Dallas Women’s Foundation held its Leadership Forum & Awards Dinner, presented by AT&T, on April 19 at the Omni Dallas Hotel. The Foundation honored six exceptional women: four received the Maura Women Helping Women Awards, and two received the Young Leader Award, presented by Capital One. The dinner was co-chaired by community and business leaders, Effie Dennison and Jan Sharry.
Dennison, who has received the Maura award, welcomed the sold out ballroom of 700 attendees. “I am always in awe of the great things accomplished by each year’s Maura and Young Leader Award recipients. From the outstanding work of our award recipients to our groundbreaking keynote speaker, tonight is designed to inspire and to motivate all of us to make a commitment, to do our part and to make sure that more women and girls have the opportunity to lead.”
Sharry added her thanks to the sponsors. “As a sponsor, you are making an investment to address gender inequity. Your contributions help level the playing field for women and girls. Very special thanks go to our presenting sponsor, AT&T.” (See sponsors at end of press release).
Brenda L. Jackson, award selection committee co-chair and Maura winner, talked about the Maura Award. “The award was established in 1978 to recognize those who have made extraordinary contributions to the success and well-being of women and girls in the North Texas region. Among the recipients are women and men who have blazed trails and made strides in various fields – from company executives and community volunteers, to those serving on corporate boards, in Congress, and even in the White House.” Then she asked all the previous Maura and Young Leader Award winners to stand and be recognized.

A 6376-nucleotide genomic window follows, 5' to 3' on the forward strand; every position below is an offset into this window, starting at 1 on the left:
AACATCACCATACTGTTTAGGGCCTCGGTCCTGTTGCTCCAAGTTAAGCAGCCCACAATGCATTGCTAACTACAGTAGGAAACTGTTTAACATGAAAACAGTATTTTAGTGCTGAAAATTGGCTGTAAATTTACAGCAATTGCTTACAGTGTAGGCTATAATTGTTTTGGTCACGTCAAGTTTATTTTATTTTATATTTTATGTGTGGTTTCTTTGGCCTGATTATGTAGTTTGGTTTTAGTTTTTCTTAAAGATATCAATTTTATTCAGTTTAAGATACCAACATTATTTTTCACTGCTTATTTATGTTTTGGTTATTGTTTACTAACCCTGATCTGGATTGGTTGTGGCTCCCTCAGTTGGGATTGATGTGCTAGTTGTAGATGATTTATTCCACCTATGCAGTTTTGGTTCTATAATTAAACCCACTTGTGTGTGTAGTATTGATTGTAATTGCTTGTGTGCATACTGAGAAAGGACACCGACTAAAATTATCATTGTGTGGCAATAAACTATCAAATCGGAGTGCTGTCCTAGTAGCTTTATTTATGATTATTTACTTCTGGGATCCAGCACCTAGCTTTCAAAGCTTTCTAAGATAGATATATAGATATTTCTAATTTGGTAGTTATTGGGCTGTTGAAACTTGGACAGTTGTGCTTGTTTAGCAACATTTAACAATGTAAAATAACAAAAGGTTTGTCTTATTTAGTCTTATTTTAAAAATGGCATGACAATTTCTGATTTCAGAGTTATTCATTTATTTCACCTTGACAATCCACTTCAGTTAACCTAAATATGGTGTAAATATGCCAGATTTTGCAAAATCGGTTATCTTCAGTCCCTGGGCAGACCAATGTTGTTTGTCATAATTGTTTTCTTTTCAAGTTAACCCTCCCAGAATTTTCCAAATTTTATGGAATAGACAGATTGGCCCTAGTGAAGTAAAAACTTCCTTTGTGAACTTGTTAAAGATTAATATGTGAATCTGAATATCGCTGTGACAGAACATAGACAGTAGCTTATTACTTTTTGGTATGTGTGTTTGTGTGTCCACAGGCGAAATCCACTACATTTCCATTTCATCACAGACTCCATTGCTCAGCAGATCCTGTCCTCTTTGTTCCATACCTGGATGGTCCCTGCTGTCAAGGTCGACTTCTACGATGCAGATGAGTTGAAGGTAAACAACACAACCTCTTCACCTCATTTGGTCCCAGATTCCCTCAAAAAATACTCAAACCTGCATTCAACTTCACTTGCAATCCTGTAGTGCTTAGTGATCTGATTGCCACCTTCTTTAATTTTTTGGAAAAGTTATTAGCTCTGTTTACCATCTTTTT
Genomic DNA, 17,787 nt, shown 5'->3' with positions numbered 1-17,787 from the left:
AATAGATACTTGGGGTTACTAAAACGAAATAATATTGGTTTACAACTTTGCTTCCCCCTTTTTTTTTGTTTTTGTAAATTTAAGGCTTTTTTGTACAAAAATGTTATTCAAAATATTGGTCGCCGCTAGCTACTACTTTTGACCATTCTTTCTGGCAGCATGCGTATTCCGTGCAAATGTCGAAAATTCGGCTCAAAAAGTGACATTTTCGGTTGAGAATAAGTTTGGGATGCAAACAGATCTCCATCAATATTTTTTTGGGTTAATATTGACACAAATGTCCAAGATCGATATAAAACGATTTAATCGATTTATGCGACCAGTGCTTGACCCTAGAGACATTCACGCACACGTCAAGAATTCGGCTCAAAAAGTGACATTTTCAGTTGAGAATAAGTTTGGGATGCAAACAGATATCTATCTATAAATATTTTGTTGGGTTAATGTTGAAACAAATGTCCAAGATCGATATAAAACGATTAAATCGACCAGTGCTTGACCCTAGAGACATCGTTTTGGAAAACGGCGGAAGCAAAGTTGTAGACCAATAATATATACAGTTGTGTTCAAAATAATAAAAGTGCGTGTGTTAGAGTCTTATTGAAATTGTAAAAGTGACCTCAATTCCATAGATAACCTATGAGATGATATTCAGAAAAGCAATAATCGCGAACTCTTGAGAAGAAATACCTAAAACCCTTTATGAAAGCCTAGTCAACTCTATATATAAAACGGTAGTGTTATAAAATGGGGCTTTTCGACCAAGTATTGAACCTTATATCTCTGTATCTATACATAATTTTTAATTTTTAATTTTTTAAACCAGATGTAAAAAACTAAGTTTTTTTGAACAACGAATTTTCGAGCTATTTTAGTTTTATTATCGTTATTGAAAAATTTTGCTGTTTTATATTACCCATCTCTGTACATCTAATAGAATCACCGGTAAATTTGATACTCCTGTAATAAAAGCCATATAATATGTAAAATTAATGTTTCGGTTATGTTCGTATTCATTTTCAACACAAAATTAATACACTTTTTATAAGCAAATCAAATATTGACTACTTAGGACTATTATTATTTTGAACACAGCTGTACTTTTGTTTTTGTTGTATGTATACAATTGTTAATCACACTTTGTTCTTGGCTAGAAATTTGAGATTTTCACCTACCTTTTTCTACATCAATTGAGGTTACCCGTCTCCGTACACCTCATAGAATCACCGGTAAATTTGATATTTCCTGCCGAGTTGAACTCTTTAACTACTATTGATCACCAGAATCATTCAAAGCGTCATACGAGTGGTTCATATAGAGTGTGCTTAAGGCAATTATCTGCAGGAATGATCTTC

Jackson then introduced each Maura honoree with a video that told more about each one:
“For her work creating opportunities for more women being represented on corporate boards and in the male-dominated construction industry, and her contributions building a college to career pipeline that is changing the trajectory for thousands of young girls and women, we award Arcilia Acosta with the Maura Women Helping Women Award.”
“For her tireless contribution building a STEAM program for young girls in at-risk communities to expose them to careers where there is an underrepresentation of females, we recognize Maura Women Helping Women Award recipient Dr. Jocelyn Kidd.”
“For her role designing and delivering programs that help women find and align their lives with their true purpose, and for providing critical services for women and children in need, we celebrate Maura Women Helping Women Award recipient Cynthia Mickens Ross.”
“For her vision and wholehearted dedication to creating services and ensuring resources for the most marginalized and desperate women and girls – and her courage and determination in fighting to protect girls and women from the ravages of human trafficking, we honor and celebrate Maura Women Helping Women Award recipient Gail Turner.”
Caren Lock, Dallas Women’s Foundation board chairwoman and selection committee co-chair, and Stephanie Jeffery, vice president of diversity and inclusion at Capital One, Young Leader Award sponsor, introduced the two women under the age of 40 who are breaking barriers to help women advance in leadership.
“For exemplary efforts, tremendous courage and vision to create change for women and girls who are victims of human trafficking, we recognize Dr. Vanessa Bouché with the Young Leader Award.”
“For confidence, courage and tremendous effort in raising her voice and putting herself on the line to make change and represent her generation in politics, policy and community, we recognize Brooke López with the Young Leader Award.”